0

Op-Ed: How Is Trump Failing to Put America First? Let Us Count the Ways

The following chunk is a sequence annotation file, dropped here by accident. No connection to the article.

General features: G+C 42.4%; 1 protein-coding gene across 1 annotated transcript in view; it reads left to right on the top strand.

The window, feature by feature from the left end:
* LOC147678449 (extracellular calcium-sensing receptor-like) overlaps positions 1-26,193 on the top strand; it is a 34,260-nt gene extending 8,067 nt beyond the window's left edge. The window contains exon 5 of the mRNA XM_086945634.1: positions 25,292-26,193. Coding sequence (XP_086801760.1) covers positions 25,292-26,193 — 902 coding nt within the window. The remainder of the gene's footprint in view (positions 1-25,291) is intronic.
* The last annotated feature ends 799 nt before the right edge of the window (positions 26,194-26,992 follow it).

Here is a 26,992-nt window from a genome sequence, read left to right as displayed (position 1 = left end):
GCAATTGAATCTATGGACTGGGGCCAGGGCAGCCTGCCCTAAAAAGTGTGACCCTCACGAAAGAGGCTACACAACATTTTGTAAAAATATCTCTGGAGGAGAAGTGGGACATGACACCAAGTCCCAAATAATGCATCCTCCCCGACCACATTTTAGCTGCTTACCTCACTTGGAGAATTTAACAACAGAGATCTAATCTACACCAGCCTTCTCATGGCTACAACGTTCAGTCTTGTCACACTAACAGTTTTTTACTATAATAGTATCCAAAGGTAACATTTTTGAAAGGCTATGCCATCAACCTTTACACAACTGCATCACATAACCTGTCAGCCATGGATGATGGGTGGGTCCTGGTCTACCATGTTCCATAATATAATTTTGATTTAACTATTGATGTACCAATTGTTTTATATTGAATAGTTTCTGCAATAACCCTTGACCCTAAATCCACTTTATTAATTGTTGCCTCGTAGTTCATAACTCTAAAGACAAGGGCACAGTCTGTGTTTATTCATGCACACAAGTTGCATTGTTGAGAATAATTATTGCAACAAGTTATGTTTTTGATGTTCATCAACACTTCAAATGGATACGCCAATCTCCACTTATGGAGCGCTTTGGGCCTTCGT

first_imgOp-Ed: How Is Trump Failing to Put America First? Let Us Count the Ways FacebookTwitterLinkedInEmailPrint分享San Diego Union Tribune:Now that President Donald Trump has enfeebled the Environmental Protection Agency, reversed climate regulations opposed by fossil fuel interests and announced U.S. withdrawal from the Paris Climate Accord, it is right to examine whether his agenda on climate change really puts “America first,” which he so often proclaims is his overriding goal. In four critical areas, it does not.Our public health: The Trump agenda apparently disregards that the burning of fossil fuels spews volumes of gases and particulates into the air that are toxic to human health. Numerous studies show that the most severe effects include acute and chronic bronchitis, asthma attacks, lead and heavy metals poisoning, cancer, cardiovascular diseases, heart attacks and premature death, with those most vulnerable to these ills being the elderly and our children.Moreover, pollution from the burning of fossil fuels costs billions of dollars in health care costs that are “hidden” in that they are not reflected in the market price for these fuels. These “hidden” costs include lost work days, increased emergency room visits and hospitalizations, increased insurance premiums and the overall growth in our national health care costs. In a 2009 report requested by Congress, the National Academy of Sciences estimated that in 2005 alone these costs were more than $120 billion.Our economy: Although President Trump proclaims he will bring back jobs by cutting environmental regulations, the evidence shows that new clean-energy technologies and the industries formed around them create far more jobs than are lost in the transition from burning fossil fuels.According to a 2015 report by the Environmental Defense Fund, based upon Department of Energy data, clean energy jobs already outnumbered those in fossil fuel by more than 2.5 to 1 and were growing at a rate 12 times faster than the rest of the U.S. economy. In a 2017 report, the Department of Energy predicts that energy-efficient employment will grow at the rate of 9 percent in the next 12 months, faster than any other energy sector.Our national security: Trump’s agenda also ignores a stark warning from the Department of Defense contained in a 2015 report requested by Congress, “National Security Implications of Climate-Related Risks and a Changing Climate.”The report goes straight to the heart of the matter: “DoD recognizes the reality of climate change and the significant risk it poses to U.S. interests globally. The National Security Strategy, issued in February 2015, is clear that climate change is an urgent and growing threat to our national security, contributing to increased natural disasters, refugee flows, and conflicts over basic resources such as food and water. These impacts are already occurring, and the scope, scale, and intensity of these impacts are projected to increase over time.”Our global leadership: President Trump has announced that the U.S., the world’s largest polluter after China, will withdraw from the 2015 Paris climate accord, an international agreement, signed by the United States with 196 other countries, which commits the world community to a concerted effort in combating climate change. Our withdrawal would leave the U.S. isolated as one of a tiny handful of nations in the world that is not a member the pact.China, however, has signed the agreement and sees climate action as a way to fill the leadership vacuum left by the U.S., announcing plans to invest more than $360 billion in renewable energy by the end of this decade. Moreover, according to the Institute for Energy Economics and Financial Analysis, China is accelerating its foreign investments in renewable technologies and related equipment, a growing international market in which China may soon become the dominant player.Our announced withdrawal from the Paris agreement amounts to abdication of leadership in the global effort to combat climate change, at our cost and to China’s benefit.Let it therefore be said that President Trump’s agenda on climate change not only fails to put “America first” by ignoring the hard facts, it also puts in jeopardy our critical interests as a nation both at home and in the global arena.How Trump is failing to put America firstlast_img read more